Yes, I’m listening to you, sir, Mr Small Bike Manufacturer. Yes, yes, 650B does have some attractive advantages over both 26” and 29er. No, of course I won’t tell consumers that the advantages are 1) easier design issues than 29er and 2) being more novel than 26”. Seriously, though, I’m worried that you haven’t realized that the number of framebuilding school graduates is a lot higher than the demand can support. It’s a harsh world out there; good luck.

I would never ignore you, Big Name Brand. I know you finally got your eggs in a basket for 29er and now you don’t know what do with 650B. Should you make 650B too? I dunno, it’s your job to suck money out the consumer’s pants, not mine. Maybe make some ultra-tech, long-travel 650B rear suspension system that garage-studio start-up builders haven’t a chance to better. But I wouldn’t drop that 29er if you’re serious about high-end XC. But yeah, I think big wheels in general are a safe bet. Just about everyone agrees that bigger wheels are no slower than 26” in a majority of conditions and at least has a chance of being faster in many. And then there are the true believers. Why not go for it?

Yeah, LBS, I don’t really wanna have to stock 3 different versions of everything either. I feel your pain, Bro. Let’s hope that all 650B and 29ers go exclusively tubeless, so at least we only need to stock 26” inner tubes (in Presta and Schrader valve, of course).

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Julien Absalon’s 2012 Olympic bike with 26” wheels (images from mtbr.co.uk)

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Shurter’s 650B, won silver medal

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Kulhavy’s 29er, won gold medal



2 Comments

I’m a mech not a fitter, rather compartmentalized at the shop.  So please explain to me why these guys are running not just negative but EXTREMELY negative stems in the case of the the lower two pictures.  I’ve seen race bikes pass through my stand and yes they are on the negative side at times.  That looks like a ton of negative.

180cm tall Absalon looks to be running a +/-6deg stem down, not uncommon for an elite XC rider who prefers a low bar position.  He’s got a 26” front wheel with 100mm travel fork.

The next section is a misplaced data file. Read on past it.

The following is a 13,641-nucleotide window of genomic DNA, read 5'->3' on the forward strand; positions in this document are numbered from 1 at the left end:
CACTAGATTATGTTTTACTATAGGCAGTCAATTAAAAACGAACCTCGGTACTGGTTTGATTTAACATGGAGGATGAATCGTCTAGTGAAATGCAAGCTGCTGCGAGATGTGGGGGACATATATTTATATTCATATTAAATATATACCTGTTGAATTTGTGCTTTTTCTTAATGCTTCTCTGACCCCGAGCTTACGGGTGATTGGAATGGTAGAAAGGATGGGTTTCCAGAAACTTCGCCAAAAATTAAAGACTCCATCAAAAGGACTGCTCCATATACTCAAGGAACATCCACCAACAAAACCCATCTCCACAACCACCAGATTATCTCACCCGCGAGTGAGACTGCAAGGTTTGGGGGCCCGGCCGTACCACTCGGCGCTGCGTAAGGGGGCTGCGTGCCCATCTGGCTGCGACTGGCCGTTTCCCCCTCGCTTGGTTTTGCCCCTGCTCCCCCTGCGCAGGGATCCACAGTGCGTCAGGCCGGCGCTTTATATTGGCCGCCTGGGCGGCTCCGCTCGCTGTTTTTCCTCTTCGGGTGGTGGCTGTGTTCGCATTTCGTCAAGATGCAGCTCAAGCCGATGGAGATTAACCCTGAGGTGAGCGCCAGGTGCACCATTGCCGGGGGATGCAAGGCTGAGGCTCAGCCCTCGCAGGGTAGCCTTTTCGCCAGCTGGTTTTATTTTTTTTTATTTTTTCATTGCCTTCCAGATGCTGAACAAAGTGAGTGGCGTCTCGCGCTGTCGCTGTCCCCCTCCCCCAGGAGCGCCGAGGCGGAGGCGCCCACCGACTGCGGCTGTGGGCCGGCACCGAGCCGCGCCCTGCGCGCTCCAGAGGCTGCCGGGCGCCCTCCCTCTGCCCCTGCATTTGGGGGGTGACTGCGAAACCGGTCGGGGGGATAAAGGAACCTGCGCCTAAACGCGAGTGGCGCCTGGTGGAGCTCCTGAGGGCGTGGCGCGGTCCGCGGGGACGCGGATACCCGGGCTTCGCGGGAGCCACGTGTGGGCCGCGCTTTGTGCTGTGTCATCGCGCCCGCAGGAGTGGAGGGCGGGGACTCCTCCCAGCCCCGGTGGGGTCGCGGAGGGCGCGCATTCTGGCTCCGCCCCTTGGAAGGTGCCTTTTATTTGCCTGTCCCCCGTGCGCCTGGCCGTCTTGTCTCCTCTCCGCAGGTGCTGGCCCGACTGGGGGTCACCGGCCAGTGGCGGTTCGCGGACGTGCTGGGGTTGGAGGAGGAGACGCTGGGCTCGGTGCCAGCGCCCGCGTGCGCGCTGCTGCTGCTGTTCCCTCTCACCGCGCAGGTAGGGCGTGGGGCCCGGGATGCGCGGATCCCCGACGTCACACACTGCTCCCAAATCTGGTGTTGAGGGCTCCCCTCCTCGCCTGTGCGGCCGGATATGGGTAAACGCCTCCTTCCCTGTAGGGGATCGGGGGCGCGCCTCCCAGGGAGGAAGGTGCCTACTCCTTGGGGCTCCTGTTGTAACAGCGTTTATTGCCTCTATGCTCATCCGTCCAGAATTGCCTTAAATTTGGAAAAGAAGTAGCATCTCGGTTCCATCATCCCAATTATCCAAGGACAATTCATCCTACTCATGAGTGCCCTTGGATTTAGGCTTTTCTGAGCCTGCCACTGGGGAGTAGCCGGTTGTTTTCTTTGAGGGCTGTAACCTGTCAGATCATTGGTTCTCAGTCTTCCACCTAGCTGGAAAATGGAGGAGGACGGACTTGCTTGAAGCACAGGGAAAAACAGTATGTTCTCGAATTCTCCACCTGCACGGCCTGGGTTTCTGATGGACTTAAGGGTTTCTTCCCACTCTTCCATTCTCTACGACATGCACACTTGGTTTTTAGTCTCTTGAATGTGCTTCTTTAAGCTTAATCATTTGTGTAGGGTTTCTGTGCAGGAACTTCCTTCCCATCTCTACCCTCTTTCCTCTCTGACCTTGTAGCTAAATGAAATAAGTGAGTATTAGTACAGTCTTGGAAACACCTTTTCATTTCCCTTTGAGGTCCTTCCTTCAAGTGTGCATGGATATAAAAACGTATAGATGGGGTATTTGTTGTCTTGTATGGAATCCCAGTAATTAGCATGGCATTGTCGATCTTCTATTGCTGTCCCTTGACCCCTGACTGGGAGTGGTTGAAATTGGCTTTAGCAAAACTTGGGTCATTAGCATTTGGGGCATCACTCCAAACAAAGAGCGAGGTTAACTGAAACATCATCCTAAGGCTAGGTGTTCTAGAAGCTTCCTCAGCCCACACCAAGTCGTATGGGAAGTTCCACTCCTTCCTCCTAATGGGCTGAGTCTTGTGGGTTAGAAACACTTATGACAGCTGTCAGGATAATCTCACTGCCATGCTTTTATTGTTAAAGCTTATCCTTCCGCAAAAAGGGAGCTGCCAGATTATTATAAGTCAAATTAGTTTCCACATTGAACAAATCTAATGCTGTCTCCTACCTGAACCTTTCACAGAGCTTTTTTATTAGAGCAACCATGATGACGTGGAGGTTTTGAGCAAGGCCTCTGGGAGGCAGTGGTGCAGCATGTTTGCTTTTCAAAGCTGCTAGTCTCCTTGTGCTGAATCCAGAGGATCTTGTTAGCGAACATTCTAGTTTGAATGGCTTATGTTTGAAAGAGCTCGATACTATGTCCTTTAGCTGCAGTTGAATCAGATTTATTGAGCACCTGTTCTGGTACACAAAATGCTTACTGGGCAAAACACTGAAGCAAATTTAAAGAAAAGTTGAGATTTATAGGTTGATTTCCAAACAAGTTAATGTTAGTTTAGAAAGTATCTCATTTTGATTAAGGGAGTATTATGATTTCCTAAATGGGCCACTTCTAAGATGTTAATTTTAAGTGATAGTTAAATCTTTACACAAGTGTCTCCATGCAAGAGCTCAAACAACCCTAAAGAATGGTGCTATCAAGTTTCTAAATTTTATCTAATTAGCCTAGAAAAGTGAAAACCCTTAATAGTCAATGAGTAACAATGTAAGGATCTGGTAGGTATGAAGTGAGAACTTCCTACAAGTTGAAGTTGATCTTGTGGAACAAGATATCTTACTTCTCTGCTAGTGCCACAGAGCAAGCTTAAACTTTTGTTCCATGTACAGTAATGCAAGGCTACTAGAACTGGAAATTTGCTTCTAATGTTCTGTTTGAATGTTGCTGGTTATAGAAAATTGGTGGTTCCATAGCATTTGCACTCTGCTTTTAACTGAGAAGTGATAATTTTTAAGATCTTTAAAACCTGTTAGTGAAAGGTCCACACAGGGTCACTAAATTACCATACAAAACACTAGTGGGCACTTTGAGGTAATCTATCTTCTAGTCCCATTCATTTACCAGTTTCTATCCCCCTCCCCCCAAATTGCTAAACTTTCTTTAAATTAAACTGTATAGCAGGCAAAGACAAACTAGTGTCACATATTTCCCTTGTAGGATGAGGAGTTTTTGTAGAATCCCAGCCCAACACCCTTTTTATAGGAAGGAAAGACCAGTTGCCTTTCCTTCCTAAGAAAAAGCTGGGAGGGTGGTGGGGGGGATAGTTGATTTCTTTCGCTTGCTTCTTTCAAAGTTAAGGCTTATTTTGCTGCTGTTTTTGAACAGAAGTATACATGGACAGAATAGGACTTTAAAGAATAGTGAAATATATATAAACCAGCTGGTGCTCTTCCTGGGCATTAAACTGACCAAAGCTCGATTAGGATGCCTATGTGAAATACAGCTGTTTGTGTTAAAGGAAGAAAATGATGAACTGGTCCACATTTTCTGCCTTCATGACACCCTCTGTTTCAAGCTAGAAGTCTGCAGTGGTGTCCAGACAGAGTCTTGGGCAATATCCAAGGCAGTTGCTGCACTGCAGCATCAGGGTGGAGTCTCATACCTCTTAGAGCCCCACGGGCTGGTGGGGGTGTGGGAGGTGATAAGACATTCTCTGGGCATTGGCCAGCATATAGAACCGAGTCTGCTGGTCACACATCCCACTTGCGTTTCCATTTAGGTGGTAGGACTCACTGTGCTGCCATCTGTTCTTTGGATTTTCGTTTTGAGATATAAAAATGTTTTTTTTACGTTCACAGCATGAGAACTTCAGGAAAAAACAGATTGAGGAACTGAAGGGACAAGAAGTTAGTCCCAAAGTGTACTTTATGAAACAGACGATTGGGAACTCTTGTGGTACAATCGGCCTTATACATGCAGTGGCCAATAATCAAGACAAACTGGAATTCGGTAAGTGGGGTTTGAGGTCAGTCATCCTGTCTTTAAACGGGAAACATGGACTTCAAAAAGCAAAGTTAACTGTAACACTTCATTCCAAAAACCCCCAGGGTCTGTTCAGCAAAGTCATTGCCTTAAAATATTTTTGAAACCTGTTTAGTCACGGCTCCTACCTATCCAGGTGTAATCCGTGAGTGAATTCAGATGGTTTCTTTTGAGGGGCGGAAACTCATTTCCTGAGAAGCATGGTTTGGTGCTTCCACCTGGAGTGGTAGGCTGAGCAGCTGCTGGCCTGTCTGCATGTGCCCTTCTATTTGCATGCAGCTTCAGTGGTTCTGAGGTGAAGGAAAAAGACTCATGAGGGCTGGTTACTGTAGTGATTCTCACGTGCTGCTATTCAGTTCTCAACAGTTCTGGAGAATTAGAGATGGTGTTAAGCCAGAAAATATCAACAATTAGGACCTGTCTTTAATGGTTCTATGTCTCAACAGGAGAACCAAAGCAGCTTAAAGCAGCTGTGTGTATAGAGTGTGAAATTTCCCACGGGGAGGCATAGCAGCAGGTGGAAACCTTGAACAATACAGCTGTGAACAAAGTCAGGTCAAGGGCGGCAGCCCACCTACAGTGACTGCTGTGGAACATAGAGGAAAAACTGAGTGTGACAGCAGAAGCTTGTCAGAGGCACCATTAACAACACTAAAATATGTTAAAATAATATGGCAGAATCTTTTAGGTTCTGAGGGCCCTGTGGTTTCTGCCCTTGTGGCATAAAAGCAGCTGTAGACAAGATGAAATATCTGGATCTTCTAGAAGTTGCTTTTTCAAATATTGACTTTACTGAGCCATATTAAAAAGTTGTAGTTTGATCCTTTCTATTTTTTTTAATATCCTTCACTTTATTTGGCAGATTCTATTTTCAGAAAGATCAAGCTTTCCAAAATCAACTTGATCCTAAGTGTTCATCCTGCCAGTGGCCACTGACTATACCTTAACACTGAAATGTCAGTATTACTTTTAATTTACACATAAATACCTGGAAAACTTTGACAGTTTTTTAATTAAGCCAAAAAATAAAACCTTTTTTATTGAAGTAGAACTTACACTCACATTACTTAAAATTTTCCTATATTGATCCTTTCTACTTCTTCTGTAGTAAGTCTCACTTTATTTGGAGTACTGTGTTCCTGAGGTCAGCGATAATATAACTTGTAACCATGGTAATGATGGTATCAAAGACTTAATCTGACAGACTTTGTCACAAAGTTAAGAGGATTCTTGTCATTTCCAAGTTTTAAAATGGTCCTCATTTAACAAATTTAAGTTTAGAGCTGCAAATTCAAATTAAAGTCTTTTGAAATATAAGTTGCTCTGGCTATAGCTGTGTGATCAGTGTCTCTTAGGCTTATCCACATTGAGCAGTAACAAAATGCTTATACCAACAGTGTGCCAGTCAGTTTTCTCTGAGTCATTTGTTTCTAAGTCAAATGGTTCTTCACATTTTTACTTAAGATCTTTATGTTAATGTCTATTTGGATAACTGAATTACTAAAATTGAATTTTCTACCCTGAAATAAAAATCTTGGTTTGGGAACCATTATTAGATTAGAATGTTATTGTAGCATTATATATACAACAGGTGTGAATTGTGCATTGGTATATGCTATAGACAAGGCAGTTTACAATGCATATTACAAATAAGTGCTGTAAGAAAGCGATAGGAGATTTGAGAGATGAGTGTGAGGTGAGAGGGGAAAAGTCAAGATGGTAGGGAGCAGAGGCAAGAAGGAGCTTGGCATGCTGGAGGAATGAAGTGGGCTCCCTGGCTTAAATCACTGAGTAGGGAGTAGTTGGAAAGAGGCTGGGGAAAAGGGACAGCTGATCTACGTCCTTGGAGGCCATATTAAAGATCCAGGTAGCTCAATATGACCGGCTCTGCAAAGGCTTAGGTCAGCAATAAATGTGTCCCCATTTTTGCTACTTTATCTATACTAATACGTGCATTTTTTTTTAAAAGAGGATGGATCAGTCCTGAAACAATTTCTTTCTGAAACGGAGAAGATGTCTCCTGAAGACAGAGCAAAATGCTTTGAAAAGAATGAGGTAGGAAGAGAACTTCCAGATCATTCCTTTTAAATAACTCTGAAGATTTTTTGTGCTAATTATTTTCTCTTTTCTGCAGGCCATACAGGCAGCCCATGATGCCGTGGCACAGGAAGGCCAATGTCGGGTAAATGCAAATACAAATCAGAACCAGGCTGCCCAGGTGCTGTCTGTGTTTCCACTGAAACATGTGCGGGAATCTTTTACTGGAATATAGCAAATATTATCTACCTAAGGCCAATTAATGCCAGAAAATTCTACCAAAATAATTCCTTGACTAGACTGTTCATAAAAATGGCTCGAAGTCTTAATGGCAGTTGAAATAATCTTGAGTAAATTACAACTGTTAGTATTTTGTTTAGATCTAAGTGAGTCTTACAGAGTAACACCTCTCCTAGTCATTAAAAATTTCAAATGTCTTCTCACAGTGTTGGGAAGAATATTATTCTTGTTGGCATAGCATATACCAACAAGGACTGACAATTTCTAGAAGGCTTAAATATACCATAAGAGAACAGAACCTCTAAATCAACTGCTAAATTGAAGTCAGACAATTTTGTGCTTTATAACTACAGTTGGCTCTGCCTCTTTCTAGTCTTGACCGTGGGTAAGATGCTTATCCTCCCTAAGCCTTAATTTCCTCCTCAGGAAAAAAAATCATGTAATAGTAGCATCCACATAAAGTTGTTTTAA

173cm tall Schurter has a 1.5” taller wheel with the same amount of fork travel; head tube seems about same height too.  I don’t know the exact drop from saddle to bar, but the taller front end makes a neg stem more likely.

183cm Kulhavy has a ~3” taller front wheel with 90mm of travel, though i would guess that his head tube might be shorter. However, his FS race rig is pictured without his weight sagging out the rear end.  Judging by the angle of the saddle, the angle of the stem relative to the ground might change noticeably,though i grant you it does seem markedly low.

in my experience, taller racers frequently have more of a drop from saddle to bar than shorter riders, so i’m not particularly surprised by these guys’ positions.  and these guys are the best of the pros, so it’s probably nothing for them to ride themselves inside out over technical sections with such low-low bar heights.

Schurter definitely likes low bar position, and his move from 29er to 650B might be partially related to his desire to get his position lower. if you wanna check out really negative, see Emily Batty’s 29er set-up:

http://cdn.media.cyclingnews.com/2011/08/03/1/emily_batty_sf_head_tube_600.jpg

notice how she runs her headset without the bearing cap, because she’s fighting for every last millimeter of stack height reduction.  for all that, the bar is still probably higher than her saddle, because the 159cm Batty has a saddle height of 62cm bb-saddle top.  this is what i’ll need to do if i get a 29er because i’m 160cm with a 63cm saddle height.